Patients were recruited as soon as possible after admission to the study units (including those transferred from other hospital units). Patients were enrolled at their first admission during the study period. Excluded were: patients admitted from a long-term care setting, those who were expected to be discharged to a long-term care setting, and those patients (or caregivers) who were unable to speak and read in English or French (See flowchart in Fig. 1).
Patient consent was sought for an in-hospital structured interview and a telephone follow-up after discharge to ask about discharge experiences (reported elsewhere). If clinical staff judged that the patient was not capable of informed consent (for physical or mental reasons) these patients were invited to provide assent for study staff to contact their caregiver (unpaid family member or friend), who was invited to participate as a proxy respondent for the patient.
After consent, we conducted a short (5–10 minutes) structured interview to collect the following information on the patient: level of education; language spoken at home; country of birth (Canada vs other); receipt of local authority (CLSC) home care services; and the ISAR-R.  (Appendix A). ISAR-R was used as a covariate in the current study; results were not disclosed to hospital staff. If a patient responded positively to the ISAR-R question on hospitalization during the previous 6 months, we asked whether they had been admitted to a different hospital. The answers enabled us to estimate the likely under-reporting of readmissions.
Patient data were linked to the hospital discharge databases of their admission hospital using their medical record number. The databases were used to extract hospital admissions during the 90 days after discharge, as well as discharge diagnoses during the 12 months before admission, to compute the Charlson Comorbidity Index , a widely-used measure of multimorbidity. (As noted above, insufficient resources were available to use provincial administrative data.)
Sample derivation and statistical analysis.
A total of 711 patients were identified by research staff as eligible and available to approach, and were invited to participate in the study. Of these, 485 (68.2%) consented and completed the in-hospital interview. Of these, 398 (82.1%) were discharged back home; 12 had one or more missing ISAR-R revised items, leaving 386 with complete ISAR-R revised data and formed the main analysis sample (see flowchart in Fig. 1).
To assess the representativeness of the main analysis sample (group A), we compared demographic and other characteristics with those of the following 3 groups: B - those with one or more missing ISAR-R responses (n = 12); C - those excluded because they had not been discharged home (n = 87); D - other patients aged 65 + discharged home from the same units during the study period (n = 2,878). The latter group was defined from hospital administrative data on all patients aged 65 + discharged home, excluding those in the structured interview sample; for those with more than one admission during the study period, we randomly selected one admission. It was not possible to identify patients in group D who would have been ineligible due to language or cognitive impairment with no proxy informant.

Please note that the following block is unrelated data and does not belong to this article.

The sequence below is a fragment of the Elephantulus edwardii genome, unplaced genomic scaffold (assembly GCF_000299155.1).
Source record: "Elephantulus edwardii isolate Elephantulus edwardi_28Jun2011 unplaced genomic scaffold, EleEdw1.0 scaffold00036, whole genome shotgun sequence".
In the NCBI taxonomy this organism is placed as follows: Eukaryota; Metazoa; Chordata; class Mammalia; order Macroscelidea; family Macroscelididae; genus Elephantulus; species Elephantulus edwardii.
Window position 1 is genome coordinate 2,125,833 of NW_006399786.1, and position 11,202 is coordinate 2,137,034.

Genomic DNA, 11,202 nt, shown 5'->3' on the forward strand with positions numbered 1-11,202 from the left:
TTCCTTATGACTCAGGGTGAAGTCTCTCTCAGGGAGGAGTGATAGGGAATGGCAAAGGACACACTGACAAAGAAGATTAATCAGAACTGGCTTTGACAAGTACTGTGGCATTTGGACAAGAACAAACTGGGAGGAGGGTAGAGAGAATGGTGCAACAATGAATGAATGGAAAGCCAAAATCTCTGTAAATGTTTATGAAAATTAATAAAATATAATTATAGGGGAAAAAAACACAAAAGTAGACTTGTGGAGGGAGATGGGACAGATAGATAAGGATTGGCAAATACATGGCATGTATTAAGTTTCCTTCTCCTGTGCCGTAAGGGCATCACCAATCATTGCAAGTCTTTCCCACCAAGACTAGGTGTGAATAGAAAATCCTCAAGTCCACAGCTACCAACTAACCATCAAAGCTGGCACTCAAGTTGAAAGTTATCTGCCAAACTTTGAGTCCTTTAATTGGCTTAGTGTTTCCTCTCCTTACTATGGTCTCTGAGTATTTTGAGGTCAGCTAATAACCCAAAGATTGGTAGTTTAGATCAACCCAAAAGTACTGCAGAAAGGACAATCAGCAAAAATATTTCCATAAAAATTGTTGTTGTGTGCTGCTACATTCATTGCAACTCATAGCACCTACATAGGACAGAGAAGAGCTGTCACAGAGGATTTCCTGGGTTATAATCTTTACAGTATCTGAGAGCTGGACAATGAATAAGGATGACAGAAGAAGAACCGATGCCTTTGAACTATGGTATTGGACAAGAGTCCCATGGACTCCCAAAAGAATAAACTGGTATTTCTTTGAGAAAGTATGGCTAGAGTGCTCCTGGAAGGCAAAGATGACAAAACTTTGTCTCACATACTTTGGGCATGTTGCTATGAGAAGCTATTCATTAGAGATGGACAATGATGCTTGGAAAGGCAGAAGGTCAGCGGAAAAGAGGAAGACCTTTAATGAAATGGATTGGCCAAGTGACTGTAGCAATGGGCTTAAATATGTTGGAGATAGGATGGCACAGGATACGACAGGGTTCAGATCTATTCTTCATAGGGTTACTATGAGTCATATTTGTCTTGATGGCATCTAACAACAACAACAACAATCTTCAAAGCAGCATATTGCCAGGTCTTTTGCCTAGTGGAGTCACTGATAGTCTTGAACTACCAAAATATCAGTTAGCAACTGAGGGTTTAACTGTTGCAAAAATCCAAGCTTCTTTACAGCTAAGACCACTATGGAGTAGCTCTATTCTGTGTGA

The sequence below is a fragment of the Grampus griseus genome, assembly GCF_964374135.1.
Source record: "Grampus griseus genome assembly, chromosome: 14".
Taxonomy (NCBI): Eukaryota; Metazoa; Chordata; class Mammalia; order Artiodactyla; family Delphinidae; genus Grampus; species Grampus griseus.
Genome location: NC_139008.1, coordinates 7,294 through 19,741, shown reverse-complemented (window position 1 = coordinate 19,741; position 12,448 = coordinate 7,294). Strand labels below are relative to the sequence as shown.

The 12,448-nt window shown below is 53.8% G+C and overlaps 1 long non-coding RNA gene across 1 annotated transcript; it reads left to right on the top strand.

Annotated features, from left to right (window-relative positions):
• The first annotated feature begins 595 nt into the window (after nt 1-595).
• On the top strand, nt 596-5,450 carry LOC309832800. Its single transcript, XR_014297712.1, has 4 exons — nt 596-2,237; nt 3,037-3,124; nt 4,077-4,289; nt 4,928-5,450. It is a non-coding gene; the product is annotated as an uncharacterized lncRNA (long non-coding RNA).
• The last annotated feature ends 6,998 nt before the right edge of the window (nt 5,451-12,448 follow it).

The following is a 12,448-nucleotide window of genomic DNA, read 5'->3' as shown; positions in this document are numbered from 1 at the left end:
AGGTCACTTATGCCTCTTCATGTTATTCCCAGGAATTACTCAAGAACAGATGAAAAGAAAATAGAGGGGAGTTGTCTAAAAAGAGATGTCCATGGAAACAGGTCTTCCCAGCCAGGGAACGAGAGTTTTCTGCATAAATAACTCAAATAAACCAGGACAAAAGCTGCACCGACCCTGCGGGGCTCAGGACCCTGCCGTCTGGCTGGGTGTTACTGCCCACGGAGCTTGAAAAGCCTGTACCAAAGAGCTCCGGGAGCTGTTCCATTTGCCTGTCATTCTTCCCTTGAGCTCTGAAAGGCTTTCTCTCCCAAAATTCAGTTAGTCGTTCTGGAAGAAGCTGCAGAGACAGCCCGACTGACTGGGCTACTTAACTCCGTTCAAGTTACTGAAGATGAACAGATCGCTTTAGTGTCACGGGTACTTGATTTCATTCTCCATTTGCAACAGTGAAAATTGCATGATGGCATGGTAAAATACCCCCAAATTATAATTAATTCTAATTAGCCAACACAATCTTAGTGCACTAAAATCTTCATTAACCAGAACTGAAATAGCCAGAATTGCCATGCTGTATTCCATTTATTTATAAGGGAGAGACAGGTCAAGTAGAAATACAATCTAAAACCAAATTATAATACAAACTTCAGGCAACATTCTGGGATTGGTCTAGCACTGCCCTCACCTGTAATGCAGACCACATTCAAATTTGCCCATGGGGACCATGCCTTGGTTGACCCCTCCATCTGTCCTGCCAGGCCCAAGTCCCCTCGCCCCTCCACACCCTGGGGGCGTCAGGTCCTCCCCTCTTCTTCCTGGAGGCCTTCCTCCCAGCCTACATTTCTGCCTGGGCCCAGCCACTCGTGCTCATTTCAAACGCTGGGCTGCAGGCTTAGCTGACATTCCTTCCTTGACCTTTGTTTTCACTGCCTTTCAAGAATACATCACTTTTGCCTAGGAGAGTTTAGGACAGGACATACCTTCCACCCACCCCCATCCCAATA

To compare the study sample with the excluded groups, we computed Chi-square tests for categorical variables and t-tests for continuous variables; the Kruskal-Wallis test was performed for skewed distributions . The Bonferroni correction was applied at alpha 0.05 to account for multiple testing (level of significance after Bonferroni correction = 0.016) .
The performance of the ISAR-R on 30-day and 90-day readmission outcomes was assessed with sensitivity, specificity, positive predictive value (PPV), and negative predictive value (NPV), computed for each outcome and ISAR-R cut-point. Area Under the ROC (receiver operating characteristic) Curve (AUC) and 95% confidence intervals were computed for each outcome to estimate the overall performance of the ISAR-R score [15, 16]. For each outcome, the AUC (95% confidence interval) of the ISAR-R score was computed by age group, informant (patient vs caregiver), language and previous hospital admission at different hospital; AUC values were compared between the subgroups .
The associations between the 6 ISAR-R items and each outcome (30-day and 90-day readmission) were analyzed with logistic regression. For each outcome, two multivariable models were fitted; the first model included all ISAR-R items; the second model also included the covariates (hospital of index admission, service, age, previous hospitalization at different hospital, language spoken at home, informant). Odds ratios and 95% confidence intervals were computed for all ISAR-R items; the C-statistic (concordance statistic) was computed from the logistic regression model . The C-statistic is equivalent to the AUC; values closer to 1 indicate better performance of the model at correctly classifying outcomes.
The performance of two shorter versions of the ISAR-R, excluding items with lower predictive value for the outcomes, was analyzed following the same approach used for the full ISAR-R. All the analyses were conducted with Stata (version 15.1, Stata Corp, College Station, TX).